Charities are increasingly embracing social media, with research showing that 94% of charities and social enterprises have a presence on Facebook and Twitter. Charities are also spending more time and money on managing their social media accounts, with 29% spending 6-10 hours a week on social media.
But for many smaller charities, it can be challenging to find the time to manage a range of social media accounts and to understand what will work. We look at some ways that charities can make the most of social media channels.
How social media can help charities
There are a number of advantages to social media:
- Reach: it can take time to build up a network but social media can provide an audience that charities would normally struggle to reach without a significant budget.
- Low cost: social media does need an investment of time but almost all activity is free.
- Easy to get started: because they’re aimed at the public, social media channels are designed to be easy to use.
- Two-way conversations: unlike traditional media, you can get instant feedback, see what people like and have real conversations. You can also let supporters spread the word.
The seven steps
With all the advantages, it can be tempting to rush in but a bit of planning can help. Here are some of the key steps to help you get the most from your presence.
1. Choose the right network
There are over 100 different social media channels, so it’s impossible for you to have a presence on each of them.
The first step is to find out which sites your supporters and beneficiaries use and how you could use them. You don’t have to be everywhere – choose to focus your efforts rather than spreading yourself too thin.
2. Know what your supporters want
It’s also worth taking time to understand what type of information your audience will want. Research from a recent Social Good Survey showed that the top ways that people wanted to get involved with a charity through social media were:
- Staying up to date with what the charity is doing (30%)
- Supporting the cause by signing a petition or sharing information (28%)
- Keeping up with issues (22%)
- Displaying my support to family and friends (20%)
- Connecting with like-minded people (18%)
- Making a donation (17%)
Do consider this when you’re deciding which social media channels to use, what to post and which formats might work best.
3. Integrate it in your business
Keep communications consistent by integrating social media into the strategy for the business. Get different departments involved, from campaigns and fundraising to communications and service delivery.
Make sure your social media activity is also integrated with your other digital activity. Stream your Twitter or Facebook feed into your website or allow people to pin, like or tweet straight from your site.
4. Get the right skills
Do you have the right skills in-house?
If not, you’re not alone: research by Lloyds Bank shows that 58% of charities lack basic digital skills.
There are several approaches to this – you can train your staff, recruit people with the right skills or outsource your social media. But before you do that, it pays to think about who will be managing your account.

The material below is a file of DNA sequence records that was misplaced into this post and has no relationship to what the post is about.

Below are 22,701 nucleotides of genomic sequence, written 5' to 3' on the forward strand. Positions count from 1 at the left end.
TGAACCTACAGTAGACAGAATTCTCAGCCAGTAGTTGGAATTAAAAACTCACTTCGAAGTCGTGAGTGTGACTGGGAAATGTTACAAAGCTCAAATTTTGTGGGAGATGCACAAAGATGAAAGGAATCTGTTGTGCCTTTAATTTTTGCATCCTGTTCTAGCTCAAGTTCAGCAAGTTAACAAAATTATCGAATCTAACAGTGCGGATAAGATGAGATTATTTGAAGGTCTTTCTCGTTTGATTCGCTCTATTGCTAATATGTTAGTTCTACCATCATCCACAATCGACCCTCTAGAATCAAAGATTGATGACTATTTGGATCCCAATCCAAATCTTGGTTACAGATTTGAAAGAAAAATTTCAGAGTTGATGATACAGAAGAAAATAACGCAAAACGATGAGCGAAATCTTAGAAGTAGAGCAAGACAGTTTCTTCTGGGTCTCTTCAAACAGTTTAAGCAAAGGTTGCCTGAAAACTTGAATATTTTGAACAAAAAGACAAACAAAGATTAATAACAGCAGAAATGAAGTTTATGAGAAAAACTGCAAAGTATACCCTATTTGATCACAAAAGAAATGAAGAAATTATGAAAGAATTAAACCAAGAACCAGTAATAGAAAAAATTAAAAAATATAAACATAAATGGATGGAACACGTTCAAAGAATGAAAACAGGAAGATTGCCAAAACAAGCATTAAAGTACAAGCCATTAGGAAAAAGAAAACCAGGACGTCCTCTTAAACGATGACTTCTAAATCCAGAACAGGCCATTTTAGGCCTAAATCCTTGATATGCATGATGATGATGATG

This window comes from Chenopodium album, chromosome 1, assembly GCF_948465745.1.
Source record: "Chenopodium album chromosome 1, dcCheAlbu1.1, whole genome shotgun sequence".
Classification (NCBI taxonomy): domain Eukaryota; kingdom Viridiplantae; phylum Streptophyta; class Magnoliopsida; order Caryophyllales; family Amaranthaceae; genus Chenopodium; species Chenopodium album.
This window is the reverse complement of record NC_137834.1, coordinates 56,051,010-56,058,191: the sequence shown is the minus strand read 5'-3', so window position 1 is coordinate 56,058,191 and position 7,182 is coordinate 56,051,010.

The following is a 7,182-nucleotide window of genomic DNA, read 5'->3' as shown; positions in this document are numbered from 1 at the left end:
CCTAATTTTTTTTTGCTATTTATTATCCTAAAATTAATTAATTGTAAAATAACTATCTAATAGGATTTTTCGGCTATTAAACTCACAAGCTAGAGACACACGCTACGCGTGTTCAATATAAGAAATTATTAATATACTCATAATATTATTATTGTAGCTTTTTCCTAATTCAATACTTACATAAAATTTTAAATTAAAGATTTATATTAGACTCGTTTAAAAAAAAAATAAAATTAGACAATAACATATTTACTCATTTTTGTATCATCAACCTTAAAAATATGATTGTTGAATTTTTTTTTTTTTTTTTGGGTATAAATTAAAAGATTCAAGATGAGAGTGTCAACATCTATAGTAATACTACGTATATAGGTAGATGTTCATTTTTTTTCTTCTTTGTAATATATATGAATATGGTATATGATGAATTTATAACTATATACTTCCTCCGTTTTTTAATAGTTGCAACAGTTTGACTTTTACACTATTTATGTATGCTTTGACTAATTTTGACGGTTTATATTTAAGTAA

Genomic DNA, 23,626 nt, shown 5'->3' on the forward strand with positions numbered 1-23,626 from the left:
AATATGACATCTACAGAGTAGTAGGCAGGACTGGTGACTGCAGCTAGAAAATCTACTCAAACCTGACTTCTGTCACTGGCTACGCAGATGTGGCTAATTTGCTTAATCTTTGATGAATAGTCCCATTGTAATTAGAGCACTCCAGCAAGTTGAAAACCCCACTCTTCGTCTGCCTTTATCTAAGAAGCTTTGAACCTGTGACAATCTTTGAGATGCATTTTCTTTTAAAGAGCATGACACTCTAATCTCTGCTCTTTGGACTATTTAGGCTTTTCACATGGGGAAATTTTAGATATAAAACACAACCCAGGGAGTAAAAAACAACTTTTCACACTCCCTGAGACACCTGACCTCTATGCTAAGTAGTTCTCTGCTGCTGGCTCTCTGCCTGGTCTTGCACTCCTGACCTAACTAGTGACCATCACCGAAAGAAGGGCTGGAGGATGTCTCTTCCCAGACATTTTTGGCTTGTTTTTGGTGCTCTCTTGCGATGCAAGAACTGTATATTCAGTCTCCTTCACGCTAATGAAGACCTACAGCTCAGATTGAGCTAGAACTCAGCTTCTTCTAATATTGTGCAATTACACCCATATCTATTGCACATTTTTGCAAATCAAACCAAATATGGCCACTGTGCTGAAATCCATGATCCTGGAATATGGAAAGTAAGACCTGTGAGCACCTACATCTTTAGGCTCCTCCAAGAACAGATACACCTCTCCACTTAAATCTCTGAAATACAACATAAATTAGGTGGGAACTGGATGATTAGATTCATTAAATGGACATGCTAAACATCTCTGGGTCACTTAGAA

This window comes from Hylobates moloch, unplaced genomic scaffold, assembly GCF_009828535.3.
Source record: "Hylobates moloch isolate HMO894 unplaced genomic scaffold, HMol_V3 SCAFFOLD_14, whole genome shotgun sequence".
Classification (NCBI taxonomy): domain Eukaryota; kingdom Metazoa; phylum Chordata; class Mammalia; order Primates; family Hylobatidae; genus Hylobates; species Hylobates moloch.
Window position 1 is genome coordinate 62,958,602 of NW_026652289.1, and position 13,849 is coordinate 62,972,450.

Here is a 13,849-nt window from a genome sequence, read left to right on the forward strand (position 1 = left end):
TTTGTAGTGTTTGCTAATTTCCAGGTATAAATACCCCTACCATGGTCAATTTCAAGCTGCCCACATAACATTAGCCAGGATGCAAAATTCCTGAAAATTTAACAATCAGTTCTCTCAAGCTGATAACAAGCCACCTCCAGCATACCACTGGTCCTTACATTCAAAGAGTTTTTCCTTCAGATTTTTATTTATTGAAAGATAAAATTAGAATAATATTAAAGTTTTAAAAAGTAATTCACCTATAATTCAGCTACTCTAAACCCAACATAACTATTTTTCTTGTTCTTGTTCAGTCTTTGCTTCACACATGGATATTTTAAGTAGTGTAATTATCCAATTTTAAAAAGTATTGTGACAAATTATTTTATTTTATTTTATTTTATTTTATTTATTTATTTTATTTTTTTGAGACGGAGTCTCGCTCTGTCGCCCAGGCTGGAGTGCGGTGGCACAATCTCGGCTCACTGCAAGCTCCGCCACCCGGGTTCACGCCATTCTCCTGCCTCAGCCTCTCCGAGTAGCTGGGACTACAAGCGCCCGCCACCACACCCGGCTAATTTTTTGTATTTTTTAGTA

Many charities have a team of people who post updates to give a range of content. And in some charities the Chief Exec joins in to share news or speak directly to supporters and beneficiaries. You’ll need to decide what works best for you.
5. Provide the right content
The first thing to do when you join a new social media site is to listen. This allows you to see what people are talking about, how formal or informal the conversations are and how people communicate. Once you’re familiar with the site, you can begin posting.
Try to find content that provokes a response – empathy, surprise, humour – as this makes the content more likely to resonate and be shared. Make the most of the opportunity for conversations – don’t just broadcast messages but engage with your followers to ask questions, gain insight or chat.
Many people recommend your posts are made up of 20% announcements and 80% conversations.
And don’t forget to think about formats. Some social media channels like Snapchat, Instagram and Pinterest are visual sites. But using photos on Twitter and Facebook can also help. Research by Hubspot found that Facebook posts with photos get 53% more likes and 104% more comments.
6. Deal with negative comments
One of social media’s strengths is the ability for people to comment on your content or to start conversations.
Very occasionally, these posts may be inflammatory or negative. These types of comments need to be handled carefully. If people have posted genuine concerns, try to address them quickly and sensitively.
Don’t get drawn into detailed conversations – offer some support or information and then continue the conversation away from social media.
If the posts are very negative and you wish to post a response, keep it factual and don’t get drawn into an exchange.
On Twitter, you could post correct information in a separate tweet rather than replying, so you don’t highlight the original post.
7. Measure success
It’s important to know what’s working, so do monitor your social media channels. Look at:
- Which posts gets the most positive engagement (e.g. Likes, favourites or retweets)
- Which posts start conversations
- Which time and day of the week gets the most engagement
Most social media channels have in-built statistics or monitoring, so it’s simple to gauge what works and adapt your strategy to suit.
With the right strategy, charities can make the best of social media and forge stronger connections with supporters and beneficiaries.